Keeping track of gains is one thing, but ectomorphs and so-called “skinny guys” have to take the fitness log ideal to the next level. Gaining weight is difficult if your body doesn’t want to retain the bulk, but a comprehensive and organized progress chart is a great way to diagnose problems that are standing in the way of your success.
Customize Your Log Sheets
The beginning of each log sheet should start with your dailies – the date, your weight, and your measurements. It doesn’t matter whether you fill these in at the end or beginning of the day as long as you stay consistent.
Next, we suggest dividing your fitness log into three categories. You will want to document your daily workouts, your daily nutrition habits, and leave an extra section for notes and personal observations. All three categories are necessary to provide a “full picture” of your habits and the progress/setbacks they create.
If you undertake more than one workout session every day, make your workout section extra large so you can catalogue each session. Keep your data simple: start time, end time, estimated time spent on each exercise, number of reps per exercise, intensity or weights used in each exercise. Make a column for each data point to keep the information organized.
Start simple and add more columns as needed. We’ll cover the Personal Observations section later, which will serve as a great place for miscellaneous notes in the meantime.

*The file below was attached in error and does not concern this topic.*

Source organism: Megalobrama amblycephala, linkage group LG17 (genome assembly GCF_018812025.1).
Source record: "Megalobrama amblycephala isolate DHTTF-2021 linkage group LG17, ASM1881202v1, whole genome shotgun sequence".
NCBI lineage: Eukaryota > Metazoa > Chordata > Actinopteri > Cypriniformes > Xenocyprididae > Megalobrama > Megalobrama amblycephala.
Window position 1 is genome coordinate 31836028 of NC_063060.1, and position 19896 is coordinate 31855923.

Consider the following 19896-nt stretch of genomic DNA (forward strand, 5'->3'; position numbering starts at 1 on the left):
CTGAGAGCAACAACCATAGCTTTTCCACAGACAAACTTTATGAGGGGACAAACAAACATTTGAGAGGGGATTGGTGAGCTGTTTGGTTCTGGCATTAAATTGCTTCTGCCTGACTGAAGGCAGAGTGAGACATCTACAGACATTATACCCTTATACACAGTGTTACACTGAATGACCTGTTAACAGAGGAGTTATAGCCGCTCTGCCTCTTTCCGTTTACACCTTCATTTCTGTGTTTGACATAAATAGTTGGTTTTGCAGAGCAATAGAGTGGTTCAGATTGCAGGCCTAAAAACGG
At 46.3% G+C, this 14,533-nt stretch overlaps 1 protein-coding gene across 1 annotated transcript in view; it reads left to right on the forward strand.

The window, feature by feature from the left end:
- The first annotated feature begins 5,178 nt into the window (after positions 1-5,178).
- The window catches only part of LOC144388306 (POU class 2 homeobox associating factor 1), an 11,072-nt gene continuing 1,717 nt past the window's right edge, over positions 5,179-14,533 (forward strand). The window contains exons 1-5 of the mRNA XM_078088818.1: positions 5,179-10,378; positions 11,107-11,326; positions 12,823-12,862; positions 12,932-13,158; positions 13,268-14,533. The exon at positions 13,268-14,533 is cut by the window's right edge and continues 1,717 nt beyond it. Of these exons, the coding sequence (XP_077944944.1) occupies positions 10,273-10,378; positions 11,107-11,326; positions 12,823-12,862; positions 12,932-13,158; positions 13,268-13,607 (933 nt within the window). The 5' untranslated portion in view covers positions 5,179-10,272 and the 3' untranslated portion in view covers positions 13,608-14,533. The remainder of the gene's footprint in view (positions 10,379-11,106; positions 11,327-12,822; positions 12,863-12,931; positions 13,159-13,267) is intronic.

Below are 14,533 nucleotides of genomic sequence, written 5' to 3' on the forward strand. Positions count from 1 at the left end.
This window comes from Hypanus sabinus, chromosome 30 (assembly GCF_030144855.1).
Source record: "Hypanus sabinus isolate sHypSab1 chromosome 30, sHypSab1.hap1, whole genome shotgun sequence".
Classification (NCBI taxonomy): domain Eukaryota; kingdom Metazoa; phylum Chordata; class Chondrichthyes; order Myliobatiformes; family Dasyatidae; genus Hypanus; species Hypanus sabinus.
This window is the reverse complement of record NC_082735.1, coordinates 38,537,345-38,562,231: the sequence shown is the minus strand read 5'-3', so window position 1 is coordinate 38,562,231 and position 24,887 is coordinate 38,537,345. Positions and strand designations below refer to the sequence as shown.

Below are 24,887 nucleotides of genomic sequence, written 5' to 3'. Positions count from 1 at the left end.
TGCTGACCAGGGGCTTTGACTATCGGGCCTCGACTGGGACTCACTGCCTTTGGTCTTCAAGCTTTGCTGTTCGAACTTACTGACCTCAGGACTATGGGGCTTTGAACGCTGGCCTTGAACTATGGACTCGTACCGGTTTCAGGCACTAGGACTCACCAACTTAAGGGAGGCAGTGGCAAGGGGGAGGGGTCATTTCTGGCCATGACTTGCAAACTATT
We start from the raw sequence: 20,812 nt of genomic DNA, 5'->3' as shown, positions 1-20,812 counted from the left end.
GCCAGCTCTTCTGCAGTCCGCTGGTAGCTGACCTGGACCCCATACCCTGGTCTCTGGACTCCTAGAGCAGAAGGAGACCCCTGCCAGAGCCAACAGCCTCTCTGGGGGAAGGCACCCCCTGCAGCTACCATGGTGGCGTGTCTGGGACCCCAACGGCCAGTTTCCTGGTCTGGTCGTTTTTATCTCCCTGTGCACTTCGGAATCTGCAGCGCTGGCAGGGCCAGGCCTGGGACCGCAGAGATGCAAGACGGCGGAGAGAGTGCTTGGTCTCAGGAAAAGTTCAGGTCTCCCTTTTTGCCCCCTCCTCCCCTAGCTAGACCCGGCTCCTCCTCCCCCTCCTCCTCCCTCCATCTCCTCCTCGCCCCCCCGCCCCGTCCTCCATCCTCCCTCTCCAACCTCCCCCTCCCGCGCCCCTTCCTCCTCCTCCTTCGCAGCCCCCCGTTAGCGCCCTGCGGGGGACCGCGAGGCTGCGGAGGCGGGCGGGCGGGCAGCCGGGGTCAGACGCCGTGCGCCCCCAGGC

Bodybuilders emphasizing on weight gain often fall into the ectomorph or “hard gainer” category – this makes charting diet and nutrition more important than ever. Building muscle and making fast recoveries requires providing your body with not only the right amount of calories, you need the right macronutrients too. If you need ideas, click here for an awesome weight gain diet.
Many people find it difficult to balance bulking fast with bulking effectively. We suggest taking down detailed information about your staple meals and making the information easily accessible in your record book. Put a little folder in the back to hold labels from your favorite supplements and recipes of your favorite snacks so always have a quick reference guide to consult in the future.
3. Personal Observations
Use this section for relevant information that doesn’t fit anywhere else. If you decided to do your cardio before lifting when you usually do the cardio afterward, make sure to write that down. Write down how much energy you have after each workout, and include information about your daily stress level.
Comprehensive observations can help you diagnose the causes of plateaus and declines when the numbers just aren’t adding up. You might be doing everything right with your workout, but stress from an upcoming test at school might be dragging down that productivity. You might feel like your workouts are making you too tired, until you look at the nutrition log and realize that the energy decline only started once you stopped eating your favorite snack.
Building a fitness log only take a few minutes of work each day but will result in years and years of insight into the intricacies of your own body. Get to know yourself better than ever before, and discover the keys to unlock that frame and physique you have been working to achieve.
Natalie Sage is an online freelance writer that contributes your work to countless health and medical related websites and blogs. She is a self-proclaimed health nut that loves sharing her knowledge to readers maintain a healthy lifestyle.